Eye of the beholder

Elizabeth McCarthy’s one-woman play, Scopophilia: Into the Eye of the Sun, explores voyeurism, feminism and a cultural icon.

Elizabeth McCarthy channels Mata Hari in Scopophilia.
Elizabeth McCarthy channels Mata Hari in Scopophilia.

There's laying your soul bare on the stage, then there's Elizabeth Anne McCarthy. With her one-woman play, Scopophilia: Into the Eye of the Sun, McCarthy draws inspiration from her day job as a life model at NSCAD, setting her tale of dual identities, voyeurism, feminism and violence in a life drawing class. McCarthy plays Marina, a model who is obsessed with Mata Hari.

"I've always had an interest in themes of feminism, when I came across the story of Mata Hari I wanted to do a story that touched on those things," says McCarthy. "I saw all of these types of elements clicking in place with this unfinished story I had in my head; Marina's got something that she wants to tell the class, the narrative arc is her coming to what she has to tell them. She starts off having a secret, and the journey you take in the middle is her struggles within her self, with her work, experiencing violence as a woman, being depersonalized. All of that is a big soup in her mind that she's sorting through and her escape valve is her daydreams about Mata Hari."

Written by McCarthy and developed with director Christopher Little, Scopophilia premieres in Halifax after a trip abroad. While still in development the play was accepted by Fringe Festival Praha in Prague, Czech Republic, where it premiered in June. McCarthy has been itching to show the play to Halifax audiences, without whom it wouldn't exist. Through fans' generous contributions to McCarthy's Indiegogo campaign, she was able to take the play to Prague.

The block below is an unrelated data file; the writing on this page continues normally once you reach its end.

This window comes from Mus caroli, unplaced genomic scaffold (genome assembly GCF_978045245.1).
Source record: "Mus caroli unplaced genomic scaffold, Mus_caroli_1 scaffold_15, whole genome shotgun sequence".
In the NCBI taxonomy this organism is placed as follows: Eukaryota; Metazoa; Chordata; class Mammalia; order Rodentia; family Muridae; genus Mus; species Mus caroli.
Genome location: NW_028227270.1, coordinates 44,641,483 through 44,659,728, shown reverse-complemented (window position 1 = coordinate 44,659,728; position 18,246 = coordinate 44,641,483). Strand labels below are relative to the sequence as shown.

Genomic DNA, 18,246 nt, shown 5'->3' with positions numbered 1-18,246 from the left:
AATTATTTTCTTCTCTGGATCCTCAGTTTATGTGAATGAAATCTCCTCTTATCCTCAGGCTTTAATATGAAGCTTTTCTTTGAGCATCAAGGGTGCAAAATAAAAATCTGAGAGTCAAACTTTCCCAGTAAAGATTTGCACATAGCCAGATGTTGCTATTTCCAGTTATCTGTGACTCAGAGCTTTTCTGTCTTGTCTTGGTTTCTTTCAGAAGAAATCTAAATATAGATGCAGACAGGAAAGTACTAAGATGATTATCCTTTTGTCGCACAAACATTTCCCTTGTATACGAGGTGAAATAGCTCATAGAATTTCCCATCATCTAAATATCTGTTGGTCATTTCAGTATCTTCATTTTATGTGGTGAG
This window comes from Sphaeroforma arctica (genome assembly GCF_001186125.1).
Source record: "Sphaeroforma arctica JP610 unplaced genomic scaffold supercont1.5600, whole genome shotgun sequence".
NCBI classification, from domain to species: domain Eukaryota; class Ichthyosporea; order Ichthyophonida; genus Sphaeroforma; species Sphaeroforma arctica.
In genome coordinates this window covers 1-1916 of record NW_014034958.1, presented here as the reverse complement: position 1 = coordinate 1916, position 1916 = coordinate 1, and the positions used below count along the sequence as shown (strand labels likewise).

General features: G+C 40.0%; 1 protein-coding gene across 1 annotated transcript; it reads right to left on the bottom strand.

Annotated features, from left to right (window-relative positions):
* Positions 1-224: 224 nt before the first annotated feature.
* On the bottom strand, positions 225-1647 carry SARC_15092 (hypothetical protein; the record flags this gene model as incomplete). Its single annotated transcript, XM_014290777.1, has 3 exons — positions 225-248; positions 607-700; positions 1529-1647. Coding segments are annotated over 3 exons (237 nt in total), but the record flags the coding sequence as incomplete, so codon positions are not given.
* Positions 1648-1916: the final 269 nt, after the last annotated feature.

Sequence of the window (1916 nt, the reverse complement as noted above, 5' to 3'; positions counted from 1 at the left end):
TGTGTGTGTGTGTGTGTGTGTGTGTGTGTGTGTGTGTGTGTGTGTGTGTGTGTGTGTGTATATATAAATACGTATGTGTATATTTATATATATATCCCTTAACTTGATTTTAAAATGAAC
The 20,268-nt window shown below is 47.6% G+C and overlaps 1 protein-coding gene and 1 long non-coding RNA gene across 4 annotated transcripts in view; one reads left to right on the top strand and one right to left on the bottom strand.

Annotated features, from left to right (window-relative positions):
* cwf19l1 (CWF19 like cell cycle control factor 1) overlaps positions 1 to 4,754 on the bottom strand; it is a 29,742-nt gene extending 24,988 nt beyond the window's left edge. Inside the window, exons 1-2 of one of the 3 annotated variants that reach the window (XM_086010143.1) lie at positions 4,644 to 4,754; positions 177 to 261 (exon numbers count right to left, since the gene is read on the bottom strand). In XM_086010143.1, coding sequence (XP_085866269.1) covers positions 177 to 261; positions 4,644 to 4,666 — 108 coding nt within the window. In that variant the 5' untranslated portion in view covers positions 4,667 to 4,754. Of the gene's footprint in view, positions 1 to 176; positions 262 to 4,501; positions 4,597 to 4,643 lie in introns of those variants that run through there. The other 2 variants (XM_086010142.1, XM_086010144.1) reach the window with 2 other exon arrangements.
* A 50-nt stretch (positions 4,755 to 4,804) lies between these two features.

"It was a good, gentle festival," says McCarthy. The festival provided an opportunity for the performing artists to give much appreciated feedback, and to support each other's shows. "On an artist to artist level it was fantastic, it was a level playing field."

That's something that McCarthy wishes to continue in Halifax, specifically within the female theatre community. "I'm starting a women's theatre collective called Dollhouse City, sort of inspired by Lunasea or Once Upon A Time Theatre Collective," says McCarthy. "I don't want to make it as formal as a company but I do want to have something that allows for the community to come together and share resources. I still see a need for that focus in Halifax.

"It's going to be like a free-forming amoeba I suppose, we'll come together when we need to."

Thematically, Scopophilia is proudly feminist. Dealing with taboos, perception of women in society and personal agency. McCarthy felt that the "über-feminine" accused spy Mata Hari embodied the depth of a woman's experience. "Among the things I'm interested in exploring is women's power and emotion and how women behave in society--- the range of emotion versus what society expects from them.

"Mata Hari had been an artist's model, she had a physically abusive husband, she fled him in 1903. She insisted on a legal divorce which was so unheard of. She ended up penniless in Paris," says McCarthy. "But she stuck me as someone who was a fighter, it sounds like such a cliche but in a time when there was so little resources for women, social services-wise, she more than survived, she became a cultural archetype."

Above all else, McCarthy is proud to be able to perform a play that had such strong support right out of the gate at home. She even received an outpouring of support from drawing students, who gave her drawings to use on set.

"It had to be here in Halifax before it went anywhere else, that was very important to me," she says. "It's not lost on me that the community supported a show they haven't even seen." >

Scopophilia: Into the Eye of the Sun
November 29-December 1, 8pm The Bus Stop Theatre 2203 Gottingen Street $12/$15/$20 scopophilia.in.halifax@gmail.com

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